History of Communion: Tongue/Hand



Some Considerations on Holy Communion in the Hand
The original article can be found here–>HISTORY OF COMMUNION

The history of Communion in the hand is often presented in certain quarters as follows:

From the Last Supper on, Holy Communion was, as the norm, continually given in the hand. So it was during
the age of the martyrs. And it continued to be so during that golden age ofthe Fathers and of the liturgy after the peace of Constantine in 313 A.D. And it continued to be the common practice until at least the tenth century. Thus for over half of the life of the Church it was the norm.

An argument for the above is held to be found in a text of St. Cyril of Jerusalem’s fifth Mystagogic Catechesis (21f), which he preached to neophytes in 348 A.D., in which he counsels the faithful to “place your left
hand as the throne of your right one, which is to receive the King [in Holy Communion]” (apudL’Osservatore Romano. English edition of June 14, 1973, p.6). This Father of the Church further counsels great care for any Fragments which might remain on one’s hands.

According to some critics’ version of history, popular in certain quarters, Communion on the tongue became the universal norm in this way: During the Middle Ages certain distortions in the faith and/or in approaches
to it gradually developed. These included an excessive fear of God and an over-concern about sin, judgment and punishment, as well as an over-emphasis on Christ’s divinity– so emphasized as to down-play His sacred humanity or virtually deny it; also an over-emphasis on the priest’s role in the sacred liturgy, and a loss of the sense of the community which the Church, in fact, is. In particular, because of excessive emphasis on adoring Christ in the Holy Eucharist and an over-strict approach to moral matters, Holy Communion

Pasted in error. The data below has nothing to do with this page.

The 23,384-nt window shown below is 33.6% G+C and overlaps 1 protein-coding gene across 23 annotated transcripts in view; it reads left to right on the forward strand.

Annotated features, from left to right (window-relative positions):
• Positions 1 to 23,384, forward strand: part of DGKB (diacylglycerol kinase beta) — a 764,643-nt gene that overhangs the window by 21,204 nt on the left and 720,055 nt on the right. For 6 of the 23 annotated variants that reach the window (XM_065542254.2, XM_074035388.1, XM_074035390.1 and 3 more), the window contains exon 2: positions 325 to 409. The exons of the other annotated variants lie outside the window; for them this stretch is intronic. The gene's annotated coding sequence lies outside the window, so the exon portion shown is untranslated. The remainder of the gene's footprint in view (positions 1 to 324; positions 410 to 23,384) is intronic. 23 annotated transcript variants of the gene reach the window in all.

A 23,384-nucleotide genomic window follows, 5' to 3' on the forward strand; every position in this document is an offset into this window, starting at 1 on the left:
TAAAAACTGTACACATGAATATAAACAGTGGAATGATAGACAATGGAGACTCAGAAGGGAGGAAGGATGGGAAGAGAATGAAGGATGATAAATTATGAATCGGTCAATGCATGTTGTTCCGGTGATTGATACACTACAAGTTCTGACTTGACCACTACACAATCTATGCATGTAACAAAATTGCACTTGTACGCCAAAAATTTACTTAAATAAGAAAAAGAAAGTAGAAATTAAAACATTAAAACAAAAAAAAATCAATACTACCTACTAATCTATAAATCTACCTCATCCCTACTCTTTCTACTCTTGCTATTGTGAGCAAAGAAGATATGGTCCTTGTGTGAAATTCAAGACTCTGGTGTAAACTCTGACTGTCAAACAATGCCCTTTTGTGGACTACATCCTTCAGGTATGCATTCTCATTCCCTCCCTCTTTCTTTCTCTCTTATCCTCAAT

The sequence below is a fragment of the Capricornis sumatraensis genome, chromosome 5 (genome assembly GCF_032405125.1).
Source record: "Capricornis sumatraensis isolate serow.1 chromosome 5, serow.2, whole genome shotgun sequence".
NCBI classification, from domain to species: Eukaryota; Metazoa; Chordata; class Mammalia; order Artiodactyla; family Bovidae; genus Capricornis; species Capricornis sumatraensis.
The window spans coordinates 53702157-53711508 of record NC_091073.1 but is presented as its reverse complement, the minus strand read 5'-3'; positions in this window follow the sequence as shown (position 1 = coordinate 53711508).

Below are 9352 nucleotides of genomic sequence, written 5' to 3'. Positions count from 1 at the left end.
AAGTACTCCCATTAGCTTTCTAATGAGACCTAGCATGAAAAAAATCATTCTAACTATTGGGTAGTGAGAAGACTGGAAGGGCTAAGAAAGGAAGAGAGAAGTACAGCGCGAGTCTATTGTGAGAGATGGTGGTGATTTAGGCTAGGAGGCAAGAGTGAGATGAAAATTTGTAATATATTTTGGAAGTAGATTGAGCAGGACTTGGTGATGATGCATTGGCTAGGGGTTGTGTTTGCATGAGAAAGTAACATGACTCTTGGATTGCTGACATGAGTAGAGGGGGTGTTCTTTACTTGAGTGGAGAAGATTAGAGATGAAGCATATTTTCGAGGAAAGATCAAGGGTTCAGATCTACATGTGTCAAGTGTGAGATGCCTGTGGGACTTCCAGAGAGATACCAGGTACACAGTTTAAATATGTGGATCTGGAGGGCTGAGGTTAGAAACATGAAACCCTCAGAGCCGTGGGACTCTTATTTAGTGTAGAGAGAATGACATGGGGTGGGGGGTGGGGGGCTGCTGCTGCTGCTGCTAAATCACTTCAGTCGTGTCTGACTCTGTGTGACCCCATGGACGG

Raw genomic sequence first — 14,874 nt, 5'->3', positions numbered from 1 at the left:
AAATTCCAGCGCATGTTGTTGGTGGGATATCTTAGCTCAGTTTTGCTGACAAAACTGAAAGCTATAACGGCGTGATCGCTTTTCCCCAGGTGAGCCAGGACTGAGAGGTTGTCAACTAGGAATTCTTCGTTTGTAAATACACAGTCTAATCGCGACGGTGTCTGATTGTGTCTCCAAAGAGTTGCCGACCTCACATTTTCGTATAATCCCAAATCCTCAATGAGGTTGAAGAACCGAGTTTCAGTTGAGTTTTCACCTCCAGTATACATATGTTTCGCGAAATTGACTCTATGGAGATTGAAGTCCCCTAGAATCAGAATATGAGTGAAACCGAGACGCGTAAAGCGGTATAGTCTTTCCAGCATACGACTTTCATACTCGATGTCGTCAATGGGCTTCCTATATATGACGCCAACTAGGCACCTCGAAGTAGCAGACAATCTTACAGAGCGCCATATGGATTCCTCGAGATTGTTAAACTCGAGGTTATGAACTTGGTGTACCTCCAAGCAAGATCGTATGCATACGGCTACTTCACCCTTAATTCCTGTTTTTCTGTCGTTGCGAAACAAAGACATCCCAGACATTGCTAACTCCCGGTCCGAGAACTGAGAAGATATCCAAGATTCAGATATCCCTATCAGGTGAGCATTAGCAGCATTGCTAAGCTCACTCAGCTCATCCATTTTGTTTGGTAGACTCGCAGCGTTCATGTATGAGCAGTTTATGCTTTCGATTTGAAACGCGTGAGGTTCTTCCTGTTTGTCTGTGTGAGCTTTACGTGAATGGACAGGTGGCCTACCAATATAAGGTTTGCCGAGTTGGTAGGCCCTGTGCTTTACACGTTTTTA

became more and more rare. It was considered enough to gaze upon the Sacred Host during the elevation. (In fact, in certain critics’ minds the elevation, exposition and benediction of the Blessed Sacrament find their
origins during the ‘unfortunate’ Middle Ages, a period whose liturgical practices we would do well– so they think– to rid ourselves of.) It was in this atmosphere and under these circumstances, they argue, that the practice of Communion in the hand began to be restricted. The practice of the priest placing the consecrated Bread directly into the mouth of the communicant thus developed and, they think, was unwisely imposed.

The conclusion is rather clear: We should get rid of this custom. We should forbid or at least discourage the Communion-on-the-tongue practice whereby the faithful are not allowed to “take and eat,” and should return to the pristine usage of the Fathers and Apostles, namely, Communion in the hand.

It is a compelling story. It is too bad that it is not true.

The sacred Council of Trent declared that the custom whereby only the priest-celebrant gives Communion to himself (with his own hands), and the laity receive It from him, is an Apostolic tradition.